Beyond Blue

Ellen Brown.pngToday’s guest blog is by Ellen Brown, certified professional coach in Cleveland, Ohio who works with clients, by phone, all over the country, to help them overcome their challenges with courage, hope and optimism. She is also a regular contributor to
My journey began about 11 years ago, when I was working as a home-based writer, and memories of sexual abuse and rape suddenly began flooding my consciousness. It was a good thing I was self-employed, at the time, because what happened over the course of the next few years sent me spiraling out of control.
In the beginning, I experienced intense flashbacks and body memories, which forced me to re-live the abuse that occurred when I was young. At times, I was blind-sided by waves of physical and emotional pain.
At first, I couldn’t believe what was happening to me, and hoped and prayed I was inventing these horrifying images. That the physical pain I was feeling was fake. That I was creating these fantasies. Because that was more comforting than believing that the people I trusted had betrayed me.
But the more I resisted, the more the memories persisted. On and on, like a nightmare that would seemingly never end.
The good news is that when I finally allowed myself to believe the memories were true, the flashbacks and body memories tapered off and eventually stopped. But there was still plenty to overcome. Over the course of the next several years, I did a great deal of healing, in therapy and support groups and with the help of my wonderfully loving husband, Jeff and some supportive survivor friends.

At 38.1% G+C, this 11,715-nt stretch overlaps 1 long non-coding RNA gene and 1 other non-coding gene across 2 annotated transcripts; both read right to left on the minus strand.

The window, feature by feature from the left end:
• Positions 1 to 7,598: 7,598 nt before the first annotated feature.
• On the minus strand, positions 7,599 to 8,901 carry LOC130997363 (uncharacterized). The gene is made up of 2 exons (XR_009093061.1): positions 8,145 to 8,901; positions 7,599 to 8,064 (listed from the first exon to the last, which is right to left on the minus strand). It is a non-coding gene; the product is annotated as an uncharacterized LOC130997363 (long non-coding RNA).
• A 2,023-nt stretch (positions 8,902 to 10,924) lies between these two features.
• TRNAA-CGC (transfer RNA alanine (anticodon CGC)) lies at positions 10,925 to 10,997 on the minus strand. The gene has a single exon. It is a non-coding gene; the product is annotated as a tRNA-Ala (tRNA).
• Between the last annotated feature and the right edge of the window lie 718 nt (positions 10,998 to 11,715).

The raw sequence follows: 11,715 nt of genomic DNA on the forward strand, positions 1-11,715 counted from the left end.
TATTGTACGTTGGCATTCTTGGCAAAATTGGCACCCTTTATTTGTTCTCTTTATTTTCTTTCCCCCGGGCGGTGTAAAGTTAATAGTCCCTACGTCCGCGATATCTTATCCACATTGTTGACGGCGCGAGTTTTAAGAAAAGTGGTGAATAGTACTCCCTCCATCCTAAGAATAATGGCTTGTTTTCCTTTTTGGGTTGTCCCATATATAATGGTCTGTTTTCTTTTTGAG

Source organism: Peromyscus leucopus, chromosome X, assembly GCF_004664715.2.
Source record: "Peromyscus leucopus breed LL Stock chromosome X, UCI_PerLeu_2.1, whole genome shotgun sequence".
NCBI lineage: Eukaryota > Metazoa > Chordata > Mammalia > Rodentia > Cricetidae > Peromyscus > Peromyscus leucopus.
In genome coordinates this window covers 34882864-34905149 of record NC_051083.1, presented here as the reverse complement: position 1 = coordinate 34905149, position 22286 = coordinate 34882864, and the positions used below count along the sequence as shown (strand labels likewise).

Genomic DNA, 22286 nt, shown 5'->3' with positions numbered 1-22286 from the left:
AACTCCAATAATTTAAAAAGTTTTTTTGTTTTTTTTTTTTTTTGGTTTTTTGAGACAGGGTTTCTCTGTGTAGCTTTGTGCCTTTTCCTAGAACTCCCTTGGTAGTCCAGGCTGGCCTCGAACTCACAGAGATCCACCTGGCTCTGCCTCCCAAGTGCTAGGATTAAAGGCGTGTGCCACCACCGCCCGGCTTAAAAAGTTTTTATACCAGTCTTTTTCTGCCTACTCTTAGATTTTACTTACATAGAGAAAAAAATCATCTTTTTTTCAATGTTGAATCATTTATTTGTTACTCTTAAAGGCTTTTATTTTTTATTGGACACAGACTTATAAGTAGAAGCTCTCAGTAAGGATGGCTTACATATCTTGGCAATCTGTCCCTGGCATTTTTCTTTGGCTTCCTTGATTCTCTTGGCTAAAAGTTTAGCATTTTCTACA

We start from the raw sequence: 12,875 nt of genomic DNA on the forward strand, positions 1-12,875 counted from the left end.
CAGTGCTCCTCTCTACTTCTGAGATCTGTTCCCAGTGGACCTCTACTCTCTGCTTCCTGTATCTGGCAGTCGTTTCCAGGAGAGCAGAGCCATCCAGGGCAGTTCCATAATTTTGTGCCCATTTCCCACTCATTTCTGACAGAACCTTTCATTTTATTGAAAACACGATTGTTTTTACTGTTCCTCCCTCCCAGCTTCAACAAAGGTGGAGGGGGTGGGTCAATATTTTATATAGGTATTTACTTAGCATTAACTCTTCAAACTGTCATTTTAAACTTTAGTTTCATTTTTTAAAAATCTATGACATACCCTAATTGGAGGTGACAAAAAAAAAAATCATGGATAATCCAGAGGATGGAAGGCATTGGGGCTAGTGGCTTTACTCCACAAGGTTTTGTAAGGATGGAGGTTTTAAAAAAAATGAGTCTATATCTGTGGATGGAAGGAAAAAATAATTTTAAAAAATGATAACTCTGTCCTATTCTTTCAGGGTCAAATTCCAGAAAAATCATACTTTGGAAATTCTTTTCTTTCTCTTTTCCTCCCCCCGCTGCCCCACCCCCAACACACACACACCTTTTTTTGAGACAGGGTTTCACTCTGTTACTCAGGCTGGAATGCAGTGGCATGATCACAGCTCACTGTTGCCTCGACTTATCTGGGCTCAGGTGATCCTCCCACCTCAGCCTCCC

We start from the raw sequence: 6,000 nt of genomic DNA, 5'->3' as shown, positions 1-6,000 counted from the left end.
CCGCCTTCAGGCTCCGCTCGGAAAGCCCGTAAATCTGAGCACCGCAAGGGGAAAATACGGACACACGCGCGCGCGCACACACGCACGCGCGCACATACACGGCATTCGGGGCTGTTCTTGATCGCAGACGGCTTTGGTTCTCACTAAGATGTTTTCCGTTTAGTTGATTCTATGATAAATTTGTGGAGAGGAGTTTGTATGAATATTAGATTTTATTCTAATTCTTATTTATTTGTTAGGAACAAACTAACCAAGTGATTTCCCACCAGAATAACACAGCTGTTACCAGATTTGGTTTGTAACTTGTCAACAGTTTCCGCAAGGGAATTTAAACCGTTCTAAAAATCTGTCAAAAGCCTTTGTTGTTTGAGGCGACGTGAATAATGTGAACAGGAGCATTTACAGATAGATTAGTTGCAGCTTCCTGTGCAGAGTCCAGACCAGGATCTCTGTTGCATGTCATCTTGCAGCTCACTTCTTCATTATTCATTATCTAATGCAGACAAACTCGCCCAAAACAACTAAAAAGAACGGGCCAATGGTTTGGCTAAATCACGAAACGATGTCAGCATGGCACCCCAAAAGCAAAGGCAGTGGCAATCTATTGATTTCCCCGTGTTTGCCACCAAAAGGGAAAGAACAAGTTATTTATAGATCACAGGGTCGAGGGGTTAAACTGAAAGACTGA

Dealing with Abuse Takes Time, But How Much Time?
They say that dealing with child abuse or any difficult loss takes time, and that’s true. But in my opinion, it doesn’t need to take THAT much time, and sometimes, if you’re not careful, it can take a lifetime to move beyond the pain. One day, I realized that my life was slipping away, and I had allowed my entire identity to become tied up in being a “survivor.”
At that point, I realized I had a choice. I could continue to wear my “survivor label” like a badge of honor and blame others for what I didn’t like about my life. Or I could take responsibility for my life, and realize that my past didn’t have to define me. Yes, I was a survivor of sexual abuse and rape, but I was so much MORE than that. I didn’t want to just survive, I wanted to THRIVE!
It was probably no coincidence that I began exploring my spirituality at this same time. I had never been religious, (and I’m still not) but suddenly I wanted to believe that all these memories had bubbled up for a reason, that there WAS, in fact, some divine plan. That something good would come of these horrible revelations.
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